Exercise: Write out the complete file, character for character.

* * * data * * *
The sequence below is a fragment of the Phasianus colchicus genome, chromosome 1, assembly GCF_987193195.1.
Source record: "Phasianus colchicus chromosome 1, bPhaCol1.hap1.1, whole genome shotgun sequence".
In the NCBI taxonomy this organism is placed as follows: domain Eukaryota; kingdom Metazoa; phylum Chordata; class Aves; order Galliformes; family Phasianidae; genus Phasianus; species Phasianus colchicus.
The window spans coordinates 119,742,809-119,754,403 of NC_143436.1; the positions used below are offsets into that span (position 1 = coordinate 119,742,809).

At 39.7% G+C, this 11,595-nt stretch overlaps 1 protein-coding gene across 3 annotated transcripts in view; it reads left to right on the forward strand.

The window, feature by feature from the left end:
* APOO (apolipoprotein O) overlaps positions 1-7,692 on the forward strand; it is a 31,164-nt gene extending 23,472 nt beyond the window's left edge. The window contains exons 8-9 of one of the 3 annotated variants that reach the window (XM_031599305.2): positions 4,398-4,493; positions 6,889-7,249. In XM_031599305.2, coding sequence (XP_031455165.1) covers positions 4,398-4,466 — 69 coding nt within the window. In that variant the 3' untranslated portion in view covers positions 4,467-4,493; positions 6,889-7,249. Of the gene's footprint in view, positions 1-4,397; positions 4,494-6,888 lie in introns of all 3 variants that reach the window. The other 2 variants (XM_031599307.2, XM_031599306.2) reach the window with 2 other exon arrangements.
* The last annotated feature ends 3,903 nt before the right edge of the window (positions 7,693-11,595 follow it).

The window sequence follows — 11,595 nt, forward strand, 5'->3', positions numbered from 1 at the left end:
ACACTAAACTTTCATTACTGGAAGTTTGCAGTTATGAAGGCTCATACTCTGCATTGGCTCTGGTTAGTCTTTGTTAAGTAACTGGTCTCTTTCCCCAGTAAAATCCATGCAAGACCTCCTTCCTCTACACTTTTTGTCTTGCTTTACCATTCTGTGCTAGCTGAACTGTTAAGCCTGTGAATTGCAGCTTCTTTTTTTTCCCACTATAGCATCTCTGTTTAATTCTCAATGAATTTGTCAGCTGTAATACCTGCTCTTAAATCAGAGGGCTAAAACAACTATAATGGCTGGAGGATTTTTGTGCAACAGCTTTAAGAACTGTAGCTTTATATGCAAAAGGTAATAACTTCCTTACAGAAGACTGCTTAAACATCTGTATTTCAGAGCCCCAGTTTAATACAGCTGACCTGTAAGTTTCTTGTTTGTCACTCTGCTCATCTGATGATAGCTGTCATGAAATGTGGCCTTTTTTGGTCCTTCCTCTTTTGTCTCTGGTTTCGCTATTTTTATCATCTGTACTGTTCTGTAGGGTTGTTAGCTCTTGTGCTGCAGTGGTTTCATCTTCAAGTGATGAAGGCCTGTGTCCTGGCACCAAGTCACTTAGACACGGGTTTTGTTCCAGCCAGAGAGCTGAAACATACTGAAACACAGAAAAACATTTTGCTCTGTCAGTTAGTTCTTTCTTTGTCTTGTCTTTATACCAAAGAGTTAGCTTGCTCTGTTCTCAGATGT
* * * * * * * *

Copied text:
The sequence below is a fragment of the Phasianus colchicus genome, chromosome 1, assembly GCF_987193195.1.
Source record: "Phasianus colchicus chromosome 1, bPhaCol1.hap1.1, whole genome shotgun sequence".
In the NCBI taxonomy this organism is placed as follows: domain Eukaryota; kingdom Metazoa; phylum Chordata; class Aves; order Galliformes; family Phasianidae; genus Phasianus; species Phasianus colchicus.
The window spans coordinates 119,742,809-119,754,403 of NC_143436.1; the positions used below are offsets into that span (position 1 = coordinate 119,742,809).

At 39.7% G+C, this 11,595-nt stretch overlaps 1 protein-coding gene across 3 annotated transcripts in view; it reads left to right on the forward strand.

The window, feature by feature from the left end:
* APOO (apolipoprotein O) overlaps positions 1-7,692 on the forward strand; it is a 31,164-nt gene extending 23,472 nt beyond the window's left edge. The window contains exons 8-9 of one of the 3 annotated variants that reach the window (XM_031599305.2): positions 4,398-4,493; positions 6,889-7,249. In XM_031599305.2, coding sequence (XP_031455165.1) covers positions 4,398-4,466 — 69 coding nt within the window. In that variant the 3' untranslated portion in view covers positions 4,467-4,493; positions 6,889-7,249. Of the gene's footprint in view, positions 1-4,397; positions 4,494-6,888 lie in introns of all 3 variants that reach the window. The other 2 variants (XM_031599307.2, XM_031599306.2) reach the window with 2 other exon arrangements.
* The last annotated feature ends 3,903 nt before the right edge of the window (positions 7,693-11,595 follow it).

The window sequence follows — 11,595 nt, forward strand, 5'->3', positions numbered from 1 at the left end:
ACACTAAACTTTCATTACTGGAAGTTTGCAGTTATGAAGGCTCATACTCTGCATTGGCTCTGGTTAGTCTTTGTTAAGTAACTGGTCTCTTTCCCCAGTAAAATCCATGCAAGACCTCCTTCCTCTACACTTTTTGTCTTGCTTTACCATTCTGTGCTAGCTGAACTGTTAAGCCTGTGAATTGCAGCTTCTTTTTTTTCCCACTATAGCATCTCTGTTTAATTCTCAATGAATTTGTCAGCTGTAATACCTGCTCTTAAATCAGAGGGCTAAAACAACTATAATGGCTGGAGGATTTTTGTGCAACAGCTTTAAGAACTGTAGCTTTATATGCAAAAGGTAATAACTTCCTTACAGAAGACTGCTTAAACATCTGTATTTCAGAGCCCCAGTTTAATACAGCTGACCTGTAAGTTTCTTGTTTGTCACTCTGCTCATCTGATGATAGCTGTCATGAAATGTGGCCTTTTTTGGTCCTTCCTCTTTTGTCTCTGGTTTCGCTATTTTTATCATCTGTACTGTTCTGTAGGGTTGTTAGCTCTTGTGCTGCAGTGGTTTCATCTTCAAGTGATGAAGGCCTGTGTCCTGGCACCAAGTCACTTAGACACGGGTTTTGTTCCAGCCAGAGAGCTGAAACATACTGAAACACAGAAAAACATTTTGCTCTGTCAGTTAGTTCTTTCTTTGTCTTGTCTTTATACCAAAGAGTTAGCTTGCTCTGTTCTCAGATGT